The number of daily COVID-19 deaths is dropping in the United States, but one fact has not changed in two-plus years of the pandemic: The elderly are still most at risk of dying from the virus.
The seven-day moving average of COVID-related deaths is now 288, a number far lower than the peaks of over 2,600 in early February and 3,400 in mid-January 2021, according to CDC data.
The large majority of those deaths have been concentrated in people over age 65, The Wall Street Journal reported. Two weeks ago, the U.S. passed the 1 million mark in COVID deaths. About three quarters of those deaths happened to people over 65 years old, The Wall Street Journal said. That age group only makes up about 16% of the U.S. population.
Older people and the immunocompromised will always be vulnerable to all forms of disease, including COVID, health authorities say.
“We see the same thing with flu and pneumonia,” Barbara Resnick, a professor at the University of Maryland School of Nursing and a geriatric nurse practitioner, told the newspaper. “Any disease, an older adult is going to be at greater risk of death, experiencing greater symptoms, just given other comorbidities.”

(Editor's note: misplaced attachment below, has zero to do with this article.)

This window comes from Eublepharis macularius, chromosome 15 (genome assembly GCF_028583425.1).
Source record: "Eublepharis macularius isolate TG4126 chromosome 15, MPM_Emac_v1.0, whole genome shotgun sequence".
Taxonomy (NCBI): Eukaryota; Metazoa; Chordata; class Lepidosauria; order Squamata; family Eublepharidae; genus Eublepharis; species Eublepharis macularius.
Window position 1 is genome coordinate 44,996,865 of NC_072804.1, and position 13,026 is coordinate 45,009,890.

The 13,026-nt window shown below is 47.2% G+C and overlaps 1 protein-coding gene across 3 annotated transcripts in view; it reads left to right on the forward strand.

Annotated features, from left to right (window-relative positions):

The COVID vaccine put a big dent in COVID mortality, even for the elderly. Older people comprised 80% of COVID deaths in 2020 but only 60% of deaths during a surge of the Delta variant in the fall of 2021, The Wall Street Journal said, citing CDC data.
During the Omicron surge last winter, the elderly made up about three quarters of the deaths, the newspaper said. That may have been because of waning vaccine immunity and because Omicron appears to be more resistant to vaccines.
Health experts say the elderly could help themselves by getting a second booster shot.
Among people in the U.S. over 65 years old, only 26.7% have gotten two booster shots, the CDC says, and 69.5% have gotten one booster shot. About 95% of those seniors have gotten one dose of vaccine, and 90.9% are classified as fully vaccinated.
What else can the elderly do to decrease their risk of death? Preeti Malani, MD, chief health officer at the University of Michigan, told The Wall Street Journal that families should have a quick plan for testing and access to Paxlovid, an oral antiviral pill designed to keep people becoming extremely sick if they do catch COVID. Families should also take precautions such as masking when case levels are rising.